Out of touch

Fourteen years!

(A reprint of my annual anniversary item, with small adjustments).

As of last Oct. 16, it's been 14  years since I started this incarnation of P.S. A Column on Things. (I switched to Google Calendar, which ate the annual reminder to me to rerun this item, so I'm a little late this year)

When I started this column, "W" was still the second-rate governor of Texas, Barrack Obama was a state legislator in Illinois, Mitt Romney was rich and white and the president of the United States was white. How far we have come since then. Except Mitt Romney, who is still rich and white.

I was still working for CMP, and had a weekly podcast, back before pods (which definitely cut into our audience). My heart beat by itself and I weighed 270 pounds. In short, things were different. I believe I am one of the longest continuous bloggers on the Internet.

In 1998, during the Clinton impeachment, I either had to start a column or check into a mental institution. PSACOT gave me a forum in which to express, to an audience (no matter how small) my feelings about that political circus. [As a U.S. history teacher, I am forced to note that Andrew Johnson's impeachment was a rabid partisan witch hunt, as was Clinton's. Only Nixon's was bipartisan--and only Nixon resigned.]

The column/blog has since evolved into a combination of diary for my family and me and bulletin board for my clever friends--in short, a personal column. Like, but not as good as, former San Francisco Chronicle columnist Adair Lara or ongoing columnist Jon Carroll. Or, to take a national example, former New York Times columnist Anna Quindlen, considered the mother of the personal column concept (even though Stanton Delaplane and Charles McCabe of the San Francisco Chronicle actually beat her to it--but of course, if it hasn't happened in New York, it hasn't happened).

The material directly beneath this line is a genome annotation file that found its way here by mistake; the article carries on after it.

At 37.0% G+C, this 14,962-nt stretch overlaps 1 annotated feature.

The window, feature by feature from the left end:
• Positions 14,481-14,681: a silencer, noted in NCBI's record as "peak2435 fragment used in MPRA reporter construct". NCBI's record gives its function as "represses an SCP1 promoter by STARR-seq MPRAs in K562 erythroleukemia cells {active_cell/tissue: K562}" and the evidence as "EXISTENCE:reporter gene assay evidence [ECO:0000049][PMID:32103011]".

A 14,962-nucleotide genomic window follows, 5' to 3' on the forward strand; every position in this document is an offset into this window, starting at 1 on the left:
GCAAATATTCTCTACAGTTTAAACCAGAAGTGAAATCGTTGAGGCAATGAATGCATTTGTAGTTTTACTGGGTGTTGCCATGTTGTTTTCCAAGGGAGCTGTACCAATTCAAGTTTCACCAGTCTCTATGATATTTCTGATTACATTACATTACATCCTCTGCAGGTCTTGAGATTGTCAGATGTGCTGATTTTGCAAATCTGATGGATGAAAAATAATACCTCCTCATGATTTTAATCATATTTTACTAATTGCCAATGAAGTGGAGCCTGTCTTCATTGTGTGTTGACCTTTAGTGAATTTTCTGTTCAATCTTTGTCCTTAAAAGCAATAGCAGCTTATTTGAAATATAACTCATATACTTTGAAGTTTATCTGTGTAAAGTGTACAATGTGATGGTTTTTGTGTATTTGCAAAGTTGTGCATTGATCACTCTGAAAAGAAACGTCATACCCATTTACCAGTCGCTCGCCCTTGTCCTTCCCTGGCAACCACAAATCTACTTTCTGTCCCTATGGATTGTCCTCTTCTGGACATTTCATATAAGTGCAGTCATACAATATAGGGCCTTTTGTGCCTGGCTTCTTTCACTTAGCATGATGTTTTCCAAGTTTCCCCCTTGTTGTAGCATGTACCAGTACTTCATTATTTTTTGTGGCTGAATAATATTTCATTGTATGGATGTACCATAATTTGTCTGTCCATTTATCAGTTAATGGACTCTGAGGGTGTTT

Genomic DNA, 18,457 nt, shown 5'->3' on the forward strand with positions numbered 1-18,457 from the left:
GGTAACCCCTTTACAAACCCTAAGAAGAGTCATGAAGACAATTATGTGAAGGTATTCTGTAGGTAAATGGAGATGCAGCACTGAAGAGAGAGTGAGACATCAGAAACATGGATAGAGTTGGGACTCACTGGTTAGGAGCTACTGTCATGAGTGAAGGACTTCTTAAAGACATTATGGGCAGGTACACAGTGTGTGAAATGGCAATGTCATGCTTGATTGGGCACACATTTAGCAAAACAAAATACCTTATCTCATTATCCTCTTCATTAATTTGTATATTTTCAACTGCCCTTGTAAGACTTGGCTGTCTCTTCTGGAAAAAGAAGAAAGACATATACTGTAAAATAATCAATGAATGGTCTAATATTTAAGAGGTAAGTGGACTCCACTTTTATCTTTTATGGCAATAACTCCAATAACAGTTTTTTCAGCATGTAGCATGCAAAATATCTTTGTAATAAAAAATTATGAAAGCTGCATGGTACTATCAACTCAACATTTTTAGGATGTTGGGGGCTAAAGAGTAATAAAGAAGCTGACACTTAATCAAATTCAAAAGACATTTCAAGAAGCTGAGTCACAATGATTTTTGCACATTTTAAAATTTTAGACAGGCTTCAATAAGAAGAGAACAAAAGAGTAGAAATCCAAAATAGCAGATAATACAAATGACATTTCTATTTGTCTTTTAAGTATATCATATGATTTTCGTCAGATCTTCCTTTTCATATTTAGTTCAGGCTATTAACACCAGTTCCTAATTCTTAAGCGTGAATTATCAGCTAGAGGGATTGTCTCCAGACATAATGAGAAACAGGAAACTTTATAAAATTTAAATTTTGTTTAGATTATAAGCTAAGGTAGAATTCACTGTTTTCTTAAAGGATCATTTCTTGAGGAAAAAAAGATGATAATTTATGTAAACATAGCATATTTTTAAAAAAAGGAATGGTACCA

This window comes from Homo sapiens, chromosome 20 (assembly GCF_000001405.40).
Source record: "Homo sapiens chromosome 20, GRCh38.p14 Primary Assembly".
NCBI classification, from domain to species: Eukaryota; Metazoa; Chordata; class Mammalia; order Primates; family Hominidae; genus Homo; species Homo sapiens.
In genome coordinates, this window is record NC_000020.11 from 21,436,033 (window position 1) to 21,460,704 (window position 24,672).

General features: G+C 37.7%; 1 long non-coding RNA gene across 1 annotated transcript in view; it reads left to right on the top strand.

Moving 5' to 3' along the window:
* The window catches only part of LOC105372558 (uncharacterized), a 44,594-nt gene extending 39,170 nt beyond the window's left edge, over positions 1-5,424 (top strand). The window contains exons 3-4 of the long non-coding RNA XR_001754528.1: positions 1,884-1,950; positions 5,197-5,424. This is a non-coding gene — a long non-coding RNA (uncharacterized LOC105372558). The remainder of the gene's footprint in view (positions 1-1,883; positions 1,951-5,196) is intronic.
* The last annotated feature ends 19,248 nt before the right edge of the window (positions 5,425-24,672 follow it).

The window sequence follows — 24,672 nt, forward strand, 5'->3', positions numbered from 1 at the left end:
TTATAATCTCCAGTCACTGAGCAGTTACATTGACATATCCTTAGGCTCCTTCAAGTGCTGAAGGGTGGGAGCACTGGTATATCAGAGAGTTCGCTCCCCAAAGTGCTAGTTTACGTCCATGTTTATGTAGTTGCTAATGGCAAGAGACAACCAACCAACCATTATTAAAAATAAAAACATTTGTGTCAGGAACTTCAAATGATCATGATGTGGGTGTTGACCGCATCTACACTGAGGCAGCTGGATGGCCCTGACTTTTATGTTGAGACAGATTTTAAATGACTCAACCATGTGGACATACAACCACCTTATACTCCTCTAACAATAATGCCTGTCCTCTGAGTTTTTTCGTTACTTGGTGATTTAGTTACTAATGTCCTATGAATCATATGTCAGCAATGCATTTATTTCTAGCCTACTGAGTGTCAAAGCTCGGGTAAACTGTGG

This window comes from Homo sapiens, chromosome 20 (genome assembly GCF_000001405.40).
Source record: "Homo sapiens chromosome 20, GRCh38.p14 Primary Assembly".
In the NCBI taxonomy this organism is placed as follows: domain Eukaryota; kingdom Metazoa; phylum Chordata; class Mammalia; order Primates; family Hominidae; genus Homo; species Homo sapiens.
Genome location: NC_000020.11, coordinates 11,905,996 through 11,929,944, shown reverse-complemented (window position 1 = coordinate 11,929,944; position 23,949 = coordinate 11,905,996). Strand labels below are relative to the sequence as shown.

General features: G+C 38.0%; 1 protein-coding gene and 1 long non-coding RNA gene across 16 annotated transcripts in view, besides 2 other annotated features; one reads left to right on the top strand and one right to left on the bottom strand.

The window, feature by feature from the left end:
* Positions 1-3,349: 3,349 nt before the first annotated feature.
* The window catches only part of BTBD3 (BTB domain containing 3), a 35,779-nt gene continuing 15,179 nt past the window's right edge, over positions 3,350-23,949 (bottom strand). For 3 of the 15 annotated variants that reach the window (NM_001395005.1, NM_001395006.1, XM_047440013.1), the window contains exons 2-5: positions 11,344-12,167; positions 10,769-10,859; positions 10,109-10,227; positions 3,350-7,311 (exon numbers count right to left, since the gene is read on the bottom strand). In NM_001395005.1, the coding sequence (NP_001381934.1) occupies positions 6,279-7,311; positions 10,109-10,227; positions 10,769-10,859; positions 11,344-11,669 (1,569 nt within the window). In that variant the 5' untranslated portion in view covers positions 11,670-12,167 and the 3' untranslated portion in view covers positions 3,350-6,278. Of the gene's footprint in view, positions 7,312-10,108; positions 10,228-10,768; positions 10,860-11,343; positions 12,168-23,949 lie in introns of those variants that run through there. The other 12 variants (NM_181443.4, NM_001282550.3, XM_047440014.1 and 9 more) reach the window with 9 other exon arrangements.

PSACOT is also a revival of sorts. Among my readers, Daniel Dern and Peter Peckarsky would remember the original P.S. A Column On Things, which ran in ERGO, MIT's objectivist newspaper from September 1970 to March 1971, and The Tech, MIT's semi-official student newspaper, from March 1971 to May 1971. Those were among my happiest days as a journalist. If I had truly understood the fulfillment a personal column gave me, perhaps I would have fought harder to keep it when Bob Fourer killed it (along with my restaurant reviews), or I would have revived it when I became editor-in-chief two years later, or tried to practice the craft as an adult (and become, perhaps, the father of the personal column).

In any case, I expect to still be doing this next October; I'll meet you here.